Costco Is Opening Even More New Warehouses: Time to Buy the Stock?

Costco stock has crushed broader market returns in the last two decades. But can the retail giant continue to beat the S&P 500 going forward?

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Shares of Costco (NASDAQ:COST) have been an absolute tear in the last two decades, easily outpacing the broader markets. Since May 2004, Costco stock has returned over 2,000%. After adjusting for dividend reinvestments, these returns are much higher at 2,980%. Valued at a market cap of US$336 billion, Costco is among the largest big-box retailers in the world and remains positioned for growth. Let’s see why.

Costco has a unique business model

Unlike other retailers such as Walmart and Target, Costco generates more than 50% of its operating income via membership fees. It ended the fiscal second quarter (Q2) of 2024 with 73.4 million paid household members, up 7.8% year over year, while the number of cardholders rose by 7.3% to 132 million.

Costco members pay the company an annual fee, allowing the retail giant to enjoy a stable stream of recurring revenue. This high-margin business enables Costco to lower product prices and transfer a significant portion of these benefits to consumers, providing it with a competitive moat. With a renewal rate of 90%, Costco’s membership program enjoys strong customer satisfaction in several global markets.

During Costco’s Q2 (ended in February) earnings call, Chief Financial Officer Richard Galanti explained that 150 of its locations in the U.S. generate more than US$300 million in sales, of which 40 locations bring in over US$400 million annually.

Costco is part of a recession-resistant sector, and its growth story is far from over. In 2024, it plans to open 28 new locations globally, a majority of which will be in the United States. A growing store count should translate to a higher membership count and revenue for Costco, allowing it to drive sales and earnings higher over time.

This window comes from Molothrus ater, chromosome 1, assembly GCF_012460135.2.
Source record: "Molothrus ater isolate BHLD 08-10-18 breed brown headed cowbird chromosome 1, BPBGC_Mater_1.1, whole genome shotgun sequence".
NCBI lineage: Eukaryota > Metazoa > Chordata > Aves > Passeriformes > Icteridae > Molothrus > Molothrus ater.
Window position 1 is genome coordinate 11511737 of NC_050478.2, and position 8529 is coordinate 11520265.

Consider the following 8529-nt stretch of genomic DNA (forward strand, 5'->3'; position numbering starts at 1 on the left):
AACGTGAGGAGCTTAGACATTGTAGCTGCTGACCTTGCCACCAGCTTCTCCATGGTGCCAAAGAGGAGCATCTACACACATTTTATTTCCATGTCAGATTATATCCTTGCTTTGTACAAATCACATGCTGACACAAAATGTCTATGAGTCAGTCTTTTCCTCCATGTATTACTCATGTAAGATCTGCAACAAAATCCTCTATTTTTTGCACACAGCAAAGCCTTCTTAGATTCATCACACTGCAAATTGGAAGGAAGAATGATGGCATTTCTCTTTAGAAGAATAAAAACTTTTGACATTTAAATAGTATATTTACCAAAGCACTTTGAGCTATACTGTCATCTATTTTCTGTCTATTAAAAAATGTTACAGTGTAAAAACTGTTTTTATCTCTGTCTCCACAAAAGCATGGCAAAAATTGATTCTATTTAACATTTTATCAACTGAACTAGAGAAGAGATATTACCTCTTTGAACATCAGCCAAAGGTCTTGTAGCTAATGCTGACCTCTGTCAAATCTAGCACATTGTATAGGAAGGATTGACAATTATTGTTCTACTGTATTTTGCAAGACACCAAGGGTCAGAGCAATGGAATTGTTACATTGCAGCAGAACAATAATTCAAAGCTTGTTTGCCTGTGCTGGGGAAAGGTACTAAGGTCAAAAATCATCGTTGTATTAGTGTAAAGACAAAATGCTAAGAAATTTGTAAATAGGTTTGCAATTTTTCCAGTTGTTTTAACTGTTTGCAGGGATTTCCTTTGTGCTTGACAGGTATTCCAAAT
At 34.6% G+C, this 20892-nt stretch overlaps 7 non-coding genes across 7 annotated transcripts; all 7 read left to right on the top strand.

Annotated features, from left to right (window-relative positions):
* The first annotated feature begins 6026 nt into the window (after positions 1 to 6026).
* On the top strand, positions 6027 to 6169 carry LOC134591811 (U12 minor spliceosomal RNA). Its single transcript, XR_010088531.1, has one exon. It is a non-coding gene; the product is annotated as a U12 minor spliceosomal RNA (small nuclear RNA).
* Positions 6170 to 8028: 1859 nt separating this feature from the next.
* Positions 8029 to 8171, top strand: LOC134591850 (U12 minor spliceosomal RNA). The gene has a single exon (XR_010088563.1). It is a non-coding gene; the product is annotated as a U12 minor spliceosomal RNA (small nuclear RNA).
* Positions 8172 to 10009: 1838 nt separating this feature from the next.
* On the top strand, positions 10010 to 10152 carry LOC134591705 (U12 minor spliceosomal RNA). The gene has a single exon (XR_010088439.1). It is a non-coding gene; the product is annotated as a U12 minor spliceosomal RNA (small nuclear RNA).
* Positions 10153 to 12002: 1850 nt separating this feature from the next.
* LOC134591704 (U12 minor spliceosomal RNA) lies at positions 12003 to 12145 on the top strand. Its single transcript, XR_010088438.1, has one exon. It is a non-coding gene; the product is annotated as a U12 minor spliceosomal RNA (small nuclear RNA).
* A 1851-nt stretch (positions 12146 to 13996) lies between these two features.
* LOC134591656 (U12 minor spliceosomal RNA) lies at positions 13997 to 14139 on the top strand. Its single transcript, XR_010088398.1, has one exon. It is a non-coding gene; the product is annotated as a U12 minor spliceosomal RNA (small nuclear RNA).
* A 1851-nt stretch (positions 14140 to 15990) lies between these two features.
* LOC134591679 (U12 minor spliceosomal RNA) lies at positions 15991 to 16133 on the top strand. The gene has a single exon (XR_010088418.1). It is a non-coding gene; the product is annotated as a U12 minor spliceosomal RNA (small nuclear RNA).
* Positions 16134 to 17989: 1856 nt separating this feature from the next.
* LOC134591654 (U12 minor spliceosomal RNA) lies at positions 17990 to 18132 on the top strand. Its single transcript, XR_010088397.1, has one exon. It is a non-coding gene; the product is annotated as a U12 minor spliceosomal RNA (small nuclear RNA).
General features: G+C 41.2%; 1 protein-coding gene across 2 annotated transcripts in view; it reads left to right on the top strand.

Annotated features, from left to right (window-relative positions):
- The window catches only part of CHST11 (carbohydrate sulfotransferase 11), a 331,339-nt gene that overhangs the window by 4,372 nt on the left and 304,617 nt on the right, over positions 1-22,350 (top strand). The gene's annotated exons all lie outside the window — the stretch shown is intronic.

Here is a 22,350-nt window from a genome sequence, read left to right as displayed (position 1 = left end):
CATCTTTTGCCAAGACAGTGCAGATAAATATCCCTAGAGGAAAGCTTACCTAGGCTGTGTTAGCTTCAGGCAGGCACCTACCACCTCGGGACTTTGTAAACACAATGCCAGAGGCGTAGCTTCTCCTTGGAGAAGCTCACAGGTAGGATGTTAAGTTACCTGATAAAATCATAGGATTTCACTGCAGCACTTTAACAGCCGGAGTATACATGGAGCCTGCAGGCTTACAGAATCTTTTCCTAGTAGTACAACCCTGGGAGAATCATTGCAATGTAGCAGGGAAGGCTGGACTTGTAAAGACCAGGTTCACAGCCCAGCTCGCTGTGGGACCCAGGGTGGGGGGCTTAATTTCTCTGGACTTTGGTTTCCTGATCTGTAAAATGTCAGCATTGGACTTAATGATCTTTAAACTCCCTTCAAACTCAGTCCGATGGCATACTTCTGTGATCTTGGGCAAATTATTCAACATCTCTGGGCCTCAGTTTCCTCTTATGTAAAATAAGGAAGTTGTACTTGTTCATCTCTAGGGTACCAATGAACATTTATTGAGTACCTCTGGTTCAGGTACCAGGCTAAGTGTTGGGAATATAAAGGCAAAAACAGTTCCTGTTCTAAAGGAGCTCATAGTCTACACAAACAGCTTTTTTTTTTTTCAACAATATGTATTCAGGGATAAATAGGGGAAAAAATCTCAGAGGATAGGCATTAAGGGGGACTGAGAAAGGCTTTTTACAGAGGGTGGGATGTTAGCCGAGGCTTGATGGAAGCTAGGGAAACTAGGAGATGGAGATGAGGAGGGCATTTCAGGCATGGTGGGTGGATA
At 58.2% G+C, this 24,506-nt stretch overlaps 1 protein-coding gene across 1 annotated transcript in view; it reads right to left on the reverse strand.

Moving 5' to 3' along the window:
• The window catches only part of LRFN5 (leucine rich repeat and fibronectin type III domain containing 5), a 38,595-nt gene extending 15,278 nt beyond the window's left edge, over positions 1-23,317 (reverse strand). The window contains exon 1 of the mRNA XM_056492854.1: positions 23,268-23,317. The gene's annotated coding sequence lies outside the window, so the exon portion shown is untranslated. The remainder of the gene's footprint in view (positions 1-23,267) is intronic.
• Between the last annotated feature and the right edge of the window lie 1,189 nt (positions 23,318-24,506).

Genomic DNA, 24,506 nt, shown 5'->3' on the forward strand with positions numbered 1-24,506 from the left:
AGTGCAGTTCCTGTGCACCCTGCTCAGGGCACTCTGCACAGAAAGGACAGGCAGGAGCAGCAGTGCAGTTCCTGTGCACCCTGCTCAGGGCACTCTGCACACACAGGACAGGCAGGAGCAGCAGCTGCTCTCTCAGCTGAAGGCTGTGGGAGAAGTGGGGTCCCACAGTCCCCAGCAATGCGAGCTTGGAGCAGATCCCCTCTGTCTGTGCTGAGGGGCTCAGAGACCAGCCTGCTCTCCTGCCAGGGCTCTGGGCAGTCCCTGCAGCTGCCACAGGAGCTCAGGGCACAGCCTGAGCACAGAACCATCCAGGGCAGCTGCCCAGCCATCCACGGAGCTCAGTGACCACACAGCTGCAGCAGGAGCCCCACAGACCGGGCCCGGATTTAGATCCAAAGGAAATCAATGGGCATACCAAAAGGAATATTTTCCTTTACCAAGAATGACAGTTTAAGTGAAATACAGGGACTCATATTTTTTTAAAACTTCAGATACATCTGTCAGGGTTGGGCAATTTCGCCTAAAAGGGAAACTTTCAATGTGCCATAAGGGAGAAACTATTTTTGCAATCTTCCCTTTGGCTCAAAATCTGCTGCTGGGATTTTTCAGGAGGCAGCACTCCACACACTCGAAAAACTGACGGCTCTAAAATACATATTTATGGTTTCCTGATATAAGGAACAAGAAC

Moreover, Costco is poised to benefit from the secular shift toward online shopping. The retailer expects its wide portfolio of lower-priced products to keep attracting customers online and offline, which has led it to expand its presence from 638 warehouses to 875 warehouses in the last 11 years.

How did Costco perform in fiscal Q2?

In Q2 of 2024, Costco reported revenue of US$58.44 billion and adjusted earnings of US$3.92 per share. Comparatively, Wall Street forecast revenue at US$59.16 billion and earnings at US$3.62 per share in Q2. In the year-ago period, Costco reported revenue of US$55.27 billion and earnings of US$3.30 per share.

Costco missed top-line estimates despite reporting strong e-commerce sales during the holiday quarter. The company explained that snack foods and beverages drove sales growth, as revenue in this category was up by mid-single digits in Q2.

In fiscal 2023, Costco’s gross margins narrowed as the company was forced to sell a higher mix of lower-margin food items amid inflation. However, in the last six months, its gross margins have expanded as e-commerce sales have grown by more than 18% year over year.

Further, Costco last raised its membership fees in 2017 and is likely to hike these fees in the near term, which should further boost profit margins and offset headwinds such as inflation.

Priced at 44 times forward earnings, COST stock is quite expensive despite its expansion plans, improving margins, and resilient business model.

This article represents the opinion of the writer, who may disagree with the “official” recommendation position of a Motley Fool premium service or advisor. We’re Motley! Questioning an investing thesis — even one of our own — helps us all think critically about investing and make decisions that help us become smarter, happier, and richer, so we sometimes publish articles that may not be in line with recommendations, rankings or other content.

Fool contributor Aditya Raghunath has no position in any of the stocks mentioned. The Motley Fool recommends Costco Wholesale. The Motley Fool has a disclosure policy.

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